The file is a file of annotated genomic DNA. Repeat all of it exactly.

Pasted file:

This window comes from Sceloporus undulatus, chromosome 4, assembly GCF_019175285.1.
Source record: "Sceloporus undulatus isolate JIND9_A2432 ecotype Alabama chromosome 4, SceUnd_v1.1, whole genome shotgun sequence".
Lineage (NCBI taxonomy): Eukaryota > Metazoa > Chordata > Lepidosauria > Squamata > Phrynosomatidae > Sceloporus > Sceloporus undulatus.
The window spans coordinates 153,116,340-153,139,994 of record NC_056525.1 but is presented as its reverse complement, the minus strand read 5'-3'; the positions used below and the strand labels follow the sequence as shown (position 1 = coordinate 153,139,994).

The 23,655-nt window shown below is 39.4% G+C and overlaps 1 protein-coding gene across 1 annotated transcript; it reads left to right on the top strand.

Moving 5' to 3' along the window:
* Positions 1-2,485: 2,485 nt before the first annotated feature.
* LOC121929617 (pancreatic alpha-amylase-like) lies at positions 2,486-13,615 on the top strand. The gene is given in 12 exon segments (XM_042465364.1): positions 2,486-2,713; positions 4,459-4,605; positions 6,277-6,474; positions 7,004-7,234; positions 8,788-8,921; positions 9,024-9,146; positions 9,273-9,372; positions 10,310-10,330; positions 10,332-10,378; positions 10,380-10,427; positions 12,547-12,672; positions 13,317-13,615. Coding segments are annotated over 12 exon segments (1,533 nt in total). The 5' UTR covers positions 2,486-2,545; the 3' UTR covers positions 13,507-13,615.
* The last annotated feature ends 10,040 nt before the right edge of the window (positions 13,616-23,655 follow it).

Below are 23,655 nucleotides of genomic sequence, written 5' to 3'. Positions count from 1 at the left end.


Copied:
This window comes from Sceloporus undulatus, chromosome 4, assembly GCF_019175285.1.
Source record: "Sceloporus undulatus isolate JIND9_A2432 ecotype Alabama chromosome 4, SceUnd_v1.1, whole genome shotgun sequence".
Lineage (NCBI taxonomy): Eukaryota > Metazoa > Chordata > Lepidosauria > Squamata > Phrynosomatidae > Sceloporus > Sceloporus undulatus.
The window spans coordinates 153,116,340-153,139,994 of record NC_056525.1 but is presented as its reverse complement, the minus strand read 5'-3'; the positions used below and the strand labels follow the sequence as shown (position 1 = coordinate 153,139,994).

The 23,655-nt window shown below is 39.4% G+C and overlaps 1 protein-coding gene across 1 annotated transcript; it reads left to right on the top strand.

Moving 5' to 3' along the window:
* Positions 1-2,485: 2,485 nt before the first annotated feature.
* LOC121929617 (pancreatic alpha-amylase-like) lies at positions 2,486-13,615 on the top strand. The gene is given in 12 exon segments (XM_042465364.1): positions 2,486-2,713; positions 4,459-4,605; positions 6,277-6,474; positions 7,004-7,234; positions 8,788-8,921; positions 9,024-9,146; positions 9,273-9,372; positions 10,310-10,330; positions 10,332-10,378; positions 10,380-10,427; positions 12,547-12,672; positions 13,317-13,615. Coding segments are annotated over 12 exon segments (1,533 nt in total). The 5' UTR covers positions 2,486-2,545; the 3' UTR covers positions 13,507-13,615.
* The last annotated feature ends 10,040 nt before the right edge of the window (positions 13,616-23,655 follow it).

Below are 23,655 nucleotides of genomic sequence, written 5' to 3'. Positions count from 1 at the left end.